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Nurturing our Organs though Chinese Medicine by Jillian Rifkind L.Ac, EAMP

August 08, 2016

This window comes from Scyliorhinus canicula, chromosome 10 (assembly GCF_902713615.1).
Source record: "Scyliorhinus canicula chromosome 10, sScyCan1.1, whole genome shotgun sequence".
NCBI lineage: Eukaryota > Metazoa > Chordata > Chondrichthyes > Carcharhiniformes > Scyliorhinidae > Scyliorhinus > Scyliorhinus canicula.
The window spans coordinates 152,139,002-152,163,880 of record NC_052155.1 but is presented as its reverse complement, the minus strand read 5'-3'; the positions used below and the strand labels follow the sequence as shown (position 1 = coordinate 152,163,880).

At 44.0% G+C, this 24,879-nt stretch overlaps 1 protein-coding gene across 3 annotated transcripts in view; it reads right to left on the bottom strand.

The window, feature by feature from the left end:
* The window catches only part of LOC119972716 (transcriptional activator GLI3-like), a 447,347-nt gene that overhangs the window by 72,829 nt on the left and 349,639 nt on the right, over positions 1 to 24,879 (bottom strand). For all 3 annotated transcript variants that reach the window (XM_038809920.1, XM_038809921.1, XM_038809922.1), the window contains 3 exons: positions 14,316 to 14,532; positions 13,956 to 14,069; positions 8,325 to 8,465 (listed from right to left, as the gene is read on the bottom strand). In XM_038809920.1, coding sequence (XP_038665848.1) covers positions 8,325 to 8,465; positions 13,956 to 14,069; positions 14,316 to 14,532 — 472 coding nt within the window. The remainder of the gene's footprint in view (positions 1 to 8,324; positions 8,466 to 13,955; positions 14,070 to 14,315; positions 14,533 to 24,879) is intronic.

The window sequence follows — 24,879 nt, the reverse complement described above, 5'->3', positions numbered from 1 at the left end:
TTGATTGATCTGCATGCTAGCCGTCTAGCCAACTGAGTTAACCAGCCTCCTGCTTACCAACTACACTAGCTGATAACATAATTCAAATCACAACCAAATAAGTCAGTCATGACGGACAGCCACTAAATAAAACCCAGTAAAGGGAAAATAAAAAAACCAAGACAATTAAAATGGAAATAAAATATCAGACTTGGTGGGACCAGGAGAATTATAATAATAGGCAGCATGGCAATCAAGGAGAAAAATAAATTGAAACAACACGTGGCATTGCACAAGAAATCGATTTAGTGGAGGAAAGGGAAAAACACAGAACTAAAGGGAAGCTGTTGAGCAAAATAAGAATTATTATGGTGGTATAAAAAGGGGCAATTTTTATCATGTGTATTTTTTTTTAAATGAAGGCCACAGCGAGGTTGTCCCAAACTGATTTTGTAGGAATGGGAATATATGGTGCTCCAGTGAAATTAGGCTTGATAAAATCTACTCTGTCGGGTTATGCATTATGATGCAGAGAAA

Nurturing our Organs though Chinese Medicine by Jillian Rifkind L.Ac, EAMP Our organs are closely related to our emotions states. The word bile comes from Latin, which represented specific substances of the body, or humors. Coming from the word bilious, it means irritability, peevishness, crankiness, or anger. Now we know that the liver metabolizes our food and any drugs we consume, as well as purifying the blood. The poisons are turned into bile, which is stored in the gall bladder. It is used to digest fats in the small and large intestines as it is removed from the body. Physiologically, excessive amounts of stress, overindulgence in sugar or alcohol, and unexpressed emotions can cause that “bile” feeling of toxicity and pent up anger in the body. In Chinese medicine, the body has both Zang and Fu organs. Zang organs are dense and small, while Fu organs are hollow and typically larger. This represents yin and yang organs respectively. The Spleen (yin) pairs with the Stomach (yang), creating both passive and active phases of digestion. Often disease will start in the hollow or yang organs, and if untreated, will move into the yin organs. Nearly 500,000 gallbladders are removed a year. When issues arise with the gallbladder, it is common that disease will eventually affect the liver. Without the gallbladder organ to help out the liver in fat digestion, it will encounter extra strain. If you have ever been to an acupuncturist you may remember them mentioning liver qi stagnation, a common diagnosis due to Western society stresses that can cause anxiety, depression, frustration, anger, headaches, digestive difficulty, trouble sleeping or wandering pain. The liver likes to go with the flow, spend time outdoors, and doing breath work. When we overdo it on coffee and sugar to try and keep up, we are giving our liver more work to do. The liver helps to detoxify our emotions and regulate our hormones. When we constantly deny our organs what they need, it can create low blood flow, infections, cancer, and cysts. The heart in Chinese medicine is linked to the small intestine. The small intestine is a digestive organ, which can also affect urination. Urinary tract infections are commonly referred to as “honeymoon syndrome” since they happen around exciting and stressful events as well as increased sexual activity. In Chinese medicine, “heart fire” can often cause injury to the small intestine and prevent it from separating the pure from impure. If left untreated a UTI can cause kidney infections, as the disease moves from yang organ to yin organ. Few people know that Chinese herbs can treat these patterns, and antibiotics are not our only option. In fact, Chinese herbs have antiseptic and antibacterial properties to treat disease. By quenching the fire, rather than simply treating the infection, these types of patterns can be prevented in the future. Other pathologies of the small intestine, including toxicity, parasites, and dysbiosis can create pathology in the heart, creating anxiety, panic attacks, and palpitations. The mesenteric root of the small intestine crosses the 3rd and 4th lumbar spine, and can affect spinal health. Diseases involving digestion, like celiac disease, can cause back pain as well. The small intestine is implicated in auto-immune issues, as small intestine permeability or overgrowth can leak proteins into the blood and set off a chain reaction of immune responses from the body. The last organ pair is the Lung and the Large Intestine. When upper respiratory infections occur, it is common that there is constipation. In order to clear heat from the lungs, the practitioner must release the large intestine through Chinese herbs, or the acupuncture treatment. This will help the lungs descend properly. The body must take out the trash in order to bring in the fresh new energy. Challenges in the gut can be correlated with skin issues, as the skin is an outward expression of how the gut is doing. This also relates to an expression, “the immune system begins in the gut.” In order to protect the body from external pathogens, it must have a proper microbial balance in the large intestine. The organs have an amazing role in cleaning the air, eliminating toxins, and maintaining harmony between internal and external structures. By listening to these various systems and supporting what they are doing well, we promote balance in the body. Jillian practices at Fire Dragon Acupuncture in the Coppertop Loop. She studied at the Seattle Institute of Oriental Medicine, focusing on osteopathic listening, shiatsu, Tui-Na bodywork and continued on to complete CEUs to learn cranial-sacral therapy, visceral listening involving balancing organs and promoting gentle detoxification.